Q. I couldn’t watch DIRECTV last night because I kept getting a lost signal message on the screen. What gives? Is this because of AT&T? I’ve really had it with them and I think it’s time to get another TV service. — Cathy, Shaker Heights, Ohio.
Cathy, you are not alone. Thousands of DIRECTV subscribers last night stormed the social media sites to unleash their anger over losing their satellite picture during primetime hours.
“Service with @DIRECTV is an absolute JOKE! Wonder why people are switching to Hulu? Firestick? Netflix? Etc…Lost signal for over 2 hours! A disgrace!” wrote @KabesAZ on Twitter.
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“You guys got all that money and can’t figure out how to get your TV to work,” tweeted @headchopper.
And several DIRECTV subscribers said their problem became worse when they tried to call the company’s customer service line.
“Wow @DIRECTV your customer service sucks! Used to call and have issues resolved timely. Now still on f’in hold after 45 minutes while your message estimated 10 min wait! Receiver stuck on 98% complete step 2 receiving satellite info!! For the money I pay!!! WTH,” wrote ‘James Ward.’
DIRECTV’s Twitter customer service team responded quickly to the complaints, saying a cut fiber was causing the interruptions.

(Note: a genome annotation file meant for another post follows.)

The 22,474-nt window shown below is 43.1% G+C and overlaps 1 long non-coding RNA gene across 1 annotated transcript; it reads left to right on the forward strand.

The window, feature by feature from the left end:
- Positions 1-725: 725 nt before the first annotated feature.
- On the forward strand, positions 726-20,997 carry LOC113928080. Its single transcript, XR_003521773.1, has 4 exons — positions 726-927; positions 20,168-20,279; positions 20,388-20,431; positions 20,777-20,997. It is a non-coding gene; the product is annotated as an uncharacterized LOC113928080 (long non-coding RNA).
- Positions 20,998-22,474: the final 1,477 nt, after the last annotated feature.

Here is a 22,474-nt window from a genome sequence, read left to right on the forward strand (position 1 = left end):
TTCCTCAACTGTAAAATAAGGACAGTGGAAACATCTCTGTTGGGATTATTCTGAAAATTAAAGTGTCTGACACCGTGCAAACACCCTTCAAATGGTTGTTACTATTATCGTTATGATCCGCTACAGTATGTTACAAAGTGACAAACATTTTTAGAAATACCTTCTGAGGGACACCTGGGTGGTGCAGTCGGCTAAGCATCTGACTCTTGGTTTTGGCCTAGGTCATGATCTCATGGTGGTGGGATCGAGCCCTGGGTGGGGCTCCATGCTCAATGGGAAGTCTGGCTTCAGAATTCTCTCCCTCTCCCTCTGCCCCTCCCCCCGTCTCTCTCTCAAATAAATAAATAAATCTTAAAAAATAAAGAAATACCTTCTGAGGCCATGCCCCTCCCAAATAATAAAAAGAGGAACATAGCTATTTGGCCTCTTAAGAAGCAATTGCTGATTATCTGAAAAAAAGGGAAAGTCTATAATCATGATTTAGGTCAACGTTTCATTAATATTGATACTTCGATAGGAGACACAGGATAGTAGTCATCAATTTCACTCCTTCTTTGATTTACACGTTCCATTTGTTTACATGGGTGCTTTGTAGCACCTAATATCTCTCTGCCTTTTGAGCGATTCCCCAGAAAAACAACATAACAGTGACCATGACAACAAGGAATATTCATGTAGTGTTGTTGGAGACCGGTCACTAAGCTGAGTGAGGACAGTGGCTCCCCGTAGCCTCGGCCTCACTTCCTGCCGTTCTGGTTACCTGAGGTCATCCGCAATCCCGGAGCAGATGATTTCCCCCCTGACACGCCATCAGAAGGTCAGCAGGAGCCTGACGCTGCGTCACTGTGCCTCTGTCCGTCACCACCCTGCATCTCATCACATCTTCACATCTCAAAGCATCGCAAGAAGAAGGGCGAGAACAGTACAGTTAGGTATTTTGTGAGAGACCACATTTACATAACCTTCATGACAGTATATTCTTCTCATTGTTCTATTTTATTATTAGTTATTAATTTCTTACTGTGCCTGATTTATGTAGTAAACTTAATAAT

“…because of a fiber cut, some customers may be experiencing service interruptions. We are working as quickly as possible to restore service,” @DIRECTV wrote.
The company never explained how the fiber became cut, but wrote at 8:33 p.m. ET that the problem had been resolved.
“Sorry for the inconvenience, Kevin. It should be working now,” @DIRECTV told one upset customer.
It’s unclear how many DIRECTV subscribers were affected. However, if a fiber was cut, it’s likely a large number of homes lost their signal.
DownDetector.com, which tracks company outages, reports that nearly 1,000 people were complaining on social media sites at the same time around 7:30 p.m. ET. The complaints began to escalate around 6 p.m. ET, according to the site, and a search of Twitter posts.
The technical snafu is the latest headache for AT&T, which owns DIRECTV. Since the telco purchased DIRECTV, the satcaster has lost a net of nearly three million subscribers, leading to speculation it might sell the service.
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— Phillip Swann